The Hershey Company has been lobbying for improved foreign market access for US companies as it concentrates on growing its business internationally.
Hershey has spent $777,000 on lobbying so far this year, according to data compiled by the Center for Responsive Politics. See HERE.
Foreign Market access
It has put some of this money towards improving foreign market access.
Jeff Beckman, head of corporate communications at Hershey told ConfectioneryNews.com: “Hershey provides various perspectives from time to time to legislators on a number of topics that are relevant to our business. For example, foreign market access is relevant as we focus on growing our business globally.”
Hershey plans to open another factory in Asia, with China the likeliest location. It also recently formed its own Indian subsidiary after ending a joint venture with domestic firm Godrej.
Mexico and Brazil have also been identified as core growth engines for Hershey outside the US and Canada.
Free Market Sugar
Hershey’s most frequently lobbied bill this year has been the Free Market Sugar Act , which seeks to repeal the sugar price support program and marketing allotments for sugar.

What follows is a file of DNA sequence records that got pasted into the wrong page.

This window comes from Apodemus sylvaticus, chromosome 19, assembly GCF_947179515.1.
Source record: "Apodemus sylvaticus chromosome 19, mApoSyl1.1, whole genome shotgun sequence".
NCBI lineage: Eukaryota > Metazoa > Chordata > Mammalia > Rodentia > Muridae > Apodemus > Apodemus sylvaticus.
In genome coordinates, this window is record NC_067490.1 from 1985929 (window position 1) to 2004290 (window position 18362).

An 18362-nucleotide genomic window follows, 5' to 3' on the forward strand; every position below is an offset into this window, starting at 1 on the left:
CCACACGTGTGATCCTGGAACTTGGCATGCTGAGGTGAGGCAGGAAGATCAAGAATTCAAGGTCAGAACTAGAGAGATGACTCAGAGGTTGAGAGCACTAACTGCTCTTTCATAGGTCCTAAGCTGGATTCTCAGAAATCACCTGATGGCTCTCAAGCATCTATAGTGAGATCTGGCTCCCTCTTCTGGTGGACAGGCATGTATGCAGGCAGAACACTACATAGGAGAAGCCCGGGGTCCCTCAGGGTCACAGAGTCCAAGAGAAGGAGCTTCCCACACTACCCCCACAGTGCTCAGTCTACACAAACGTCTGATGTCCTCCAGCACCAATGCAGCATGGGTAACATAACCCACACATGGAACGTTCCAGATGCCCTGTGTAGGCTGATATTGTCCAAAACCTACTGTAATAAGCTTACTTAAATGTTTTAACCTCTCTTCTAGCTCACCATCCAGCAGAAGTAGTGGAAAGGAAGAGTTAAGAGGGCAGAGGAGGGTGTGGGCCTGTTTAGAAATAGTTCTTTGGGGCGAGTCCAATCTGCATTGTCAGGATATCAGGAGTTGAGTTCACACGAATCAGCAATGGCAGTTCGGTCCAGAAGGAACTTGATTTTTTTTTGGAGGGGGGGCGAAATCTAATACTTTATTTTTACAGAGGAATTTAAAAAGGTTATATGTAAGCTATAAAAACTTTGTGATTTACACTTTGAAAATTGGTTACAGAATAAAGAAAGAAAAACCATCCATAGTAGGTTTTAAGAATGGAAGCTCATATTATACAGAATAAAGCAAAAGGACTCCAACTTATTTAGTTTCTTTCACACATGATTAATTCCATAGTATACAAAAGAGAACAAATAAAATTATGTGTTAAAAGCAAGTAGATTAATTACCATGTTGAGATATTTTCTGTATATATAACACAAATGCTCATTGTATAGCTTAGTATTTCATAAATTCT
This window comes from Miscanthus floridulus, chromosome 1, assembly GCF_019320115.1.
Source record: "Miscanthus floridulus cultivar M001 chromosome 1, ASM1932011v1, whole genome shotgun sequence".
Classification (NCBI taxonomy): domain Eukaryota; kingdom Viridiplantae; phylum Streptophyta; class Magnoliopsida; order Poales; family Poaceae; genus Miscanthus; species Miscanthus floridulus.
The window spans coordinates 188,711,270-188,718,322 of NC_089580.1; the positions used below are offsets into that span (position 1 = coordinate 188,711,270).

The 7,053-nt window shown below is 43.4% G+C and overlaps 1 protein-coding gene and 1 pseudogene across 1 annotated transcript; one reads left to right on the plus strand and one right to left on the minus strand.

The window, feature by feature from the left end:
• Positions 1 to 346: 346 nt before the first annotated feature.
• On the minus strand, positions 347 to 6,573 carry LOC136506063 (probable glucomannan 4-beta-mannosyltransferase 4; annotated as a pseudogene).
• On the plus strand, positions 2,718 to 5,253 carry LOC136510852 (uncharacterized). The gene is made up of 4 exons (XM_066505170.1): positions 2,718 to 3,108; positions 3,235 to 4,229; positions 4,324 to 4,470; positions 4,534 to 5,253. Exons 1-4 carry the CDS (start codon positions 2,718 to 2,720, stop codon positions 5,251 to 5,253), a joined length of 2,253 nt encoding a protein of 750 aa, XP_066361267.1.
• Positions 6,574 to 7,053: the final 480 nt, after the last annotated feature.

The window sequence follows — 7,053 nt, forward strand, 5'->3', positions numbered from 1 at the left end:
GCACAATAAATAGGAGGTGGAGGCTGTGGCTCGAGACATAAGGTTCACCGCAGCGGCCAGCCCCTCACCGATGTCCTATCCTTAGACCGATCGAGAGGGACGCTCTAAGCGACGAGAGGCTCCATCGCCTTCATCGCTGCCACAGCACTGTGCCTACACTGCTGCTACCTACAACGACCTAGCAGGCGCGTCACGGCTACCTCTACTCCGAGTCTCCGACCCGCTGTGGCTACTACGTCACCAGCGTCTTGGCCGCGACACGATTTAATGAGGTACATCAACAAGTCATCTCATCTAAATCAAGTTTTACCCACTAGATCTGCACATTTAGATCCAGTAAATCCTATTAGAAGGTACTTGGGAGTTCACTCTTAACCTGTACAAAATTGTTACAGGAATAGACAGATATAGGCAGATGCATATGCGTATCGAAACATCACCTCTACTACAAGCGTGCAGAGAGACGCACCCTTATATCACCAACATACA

Beckman said: “The Hershey Company has joined with the broader food and confection industries through our major trade associations – Grocery Manufacturers Association , National Confectioners Association , and the Sweetener Users Association – to seek reforms on the U.S. sugar price support program that dates back to the U.S. Depression in the 1930s.”
The Free Market Sugar bill is currently at Committee stage after being introduced on April last year.
Food Advertising & Marketing
Hershey has also employed politicking tactics over obesity concerns that are impacting food advertising and marketing rules.
Asked about the changes Hershey was hoping for, Beckman said: “We have long been part of industry efforts around focusing on wellness issues. We are a member the Children’s Advertising Review Unit of the Better Business Bureau and the Children's Food and Beverage Advertising Initiative, which includes our commitment to not advertise to children under 12.”
One of the two lobbyists used by Hershey this year has previously held a government job. Hershey lobbyist Eileen Harley is ex-professional staff at the House Rules Committee.